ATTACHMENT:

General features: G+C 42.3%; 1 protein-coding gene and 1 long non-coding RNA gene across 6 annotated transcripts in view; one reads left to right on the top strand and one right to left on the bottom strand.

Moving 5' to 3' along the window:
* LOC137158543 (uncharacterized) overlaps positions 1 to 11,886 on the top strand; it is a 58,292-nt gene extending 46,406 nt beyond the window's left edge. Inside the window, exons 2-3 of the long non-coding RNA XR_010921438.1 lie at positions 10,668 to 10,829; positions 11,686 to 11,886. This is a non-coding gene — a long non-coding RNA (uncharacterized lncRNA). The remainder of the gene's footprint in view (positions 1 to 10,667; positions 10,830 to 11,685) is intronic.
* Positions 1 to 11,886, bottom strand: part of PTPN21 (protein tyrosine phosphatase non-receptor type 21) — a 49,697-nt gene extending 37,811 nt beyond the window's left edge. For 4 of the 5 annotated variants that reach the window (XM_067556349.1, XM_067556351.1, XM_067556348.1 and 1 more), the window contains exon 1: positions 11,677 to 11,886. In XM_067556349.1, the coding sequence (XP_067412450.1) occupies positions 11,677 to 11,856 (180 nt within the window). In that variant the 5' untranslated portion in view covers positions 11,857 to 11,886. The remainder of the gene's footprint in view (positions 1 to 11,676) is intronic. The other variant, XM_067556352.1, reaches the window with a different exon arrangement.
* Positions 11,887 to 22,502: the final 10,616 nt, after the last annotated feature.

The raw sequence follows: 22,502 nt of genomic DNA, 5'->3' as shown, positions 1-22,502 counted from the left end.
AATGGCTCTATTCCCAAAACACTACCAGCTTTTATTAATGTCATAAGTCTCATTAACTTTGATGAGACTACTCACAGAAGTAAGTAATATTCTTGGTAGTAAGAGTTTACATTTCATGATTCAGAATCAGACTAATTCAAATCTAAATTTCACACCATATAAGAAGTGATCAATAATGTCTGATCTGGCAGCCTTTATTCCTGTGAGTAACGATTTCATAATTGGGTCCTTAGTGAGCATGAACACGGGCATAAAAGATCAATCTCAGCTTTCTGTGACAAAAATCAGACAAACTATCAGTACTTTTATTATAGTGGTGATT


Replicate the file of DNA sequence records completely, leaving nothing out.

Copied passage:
General features: G+C 42.3%; 1 protein-coding gene and 1 long non-coding RNA gene across 6 annotated transcripts in view; one reads left to right on the top strand and one right to left on the bottom strand.

Moving 5' to 3' along the window:
* LOC137158543 (uncharacterized) overlaps positions 1 to 11,886 on the top strand; it is a 58,292-nt gene extending 46,406 nt beyond the window's left edge. Inside the window, exons 2-3 of the long non-coding RNA XR_010921438.1 lie at positions 10,668 to 10,829; positions 11,686 to 11,886. This is a non-coding gene — a long non-coding RNA (uncharacterized lncRNA). The remainder of the gene's footprint in view (positions 1 to 10,667; positions 10,830 to 11,685) is intronic.
* Positions 1 to 11,886, bottom strand: part of PTPN21 (protein tyrosine phosphatase non-receptor type 21) — a 49,697-nt gene extending 37,811 nt beyond the window's left edge. For 4 of the 5 annotated variants that reach the window (XM_067556349.1, XM_067556351.1, XM_067556348.1 and 1 more), the window contains exon 1: positions 11,677 to 11,886. In XM_067556349.1, the coding sequence (XP_067412450.1) occupies positions 11,677 to 11,856 (180 nt within the window). In that variant the 5' untranslated portion in view covers positions 11,857 to 11,886. The remainder of the gene's footprint in view (positions 1 to 11,676) is intronic. The other variant, XM_067556352.1, reaches the window with a different exon arrangement.
* Positions 11,887 to 22,502: the final 10,616 nt, after the last annotated feature.

The raw sequence follows: 22,502 nt of genomic DNA, 5'->3' as shown, positions 1-22,502 counted from the left end.
AATGGCTCTATTCCCAAAACACTACCAGCTTTTATTAATGTCATAAGTCTCATTAACTTTGATGAGACTACTCACAGAAGTAAGTAATATTCTTGGTAGTAAGAGTTTACATTTCATGATTCAGAATCAGACTAATTCAAATCTAAATTTCACACCATATAAGAAGTGATCAATAATGTCTGATCTGGCAGCCTTTATTCCTGTGAGTAACGATTTCATAATTGGGTCCTTAGTGAGCATGAACACGGGCATAAAAGATCAATCTCAGCTTTCTGTGACAAAAATCAGACAAACTATCAGTACTTTTATTATAGTGGTGATT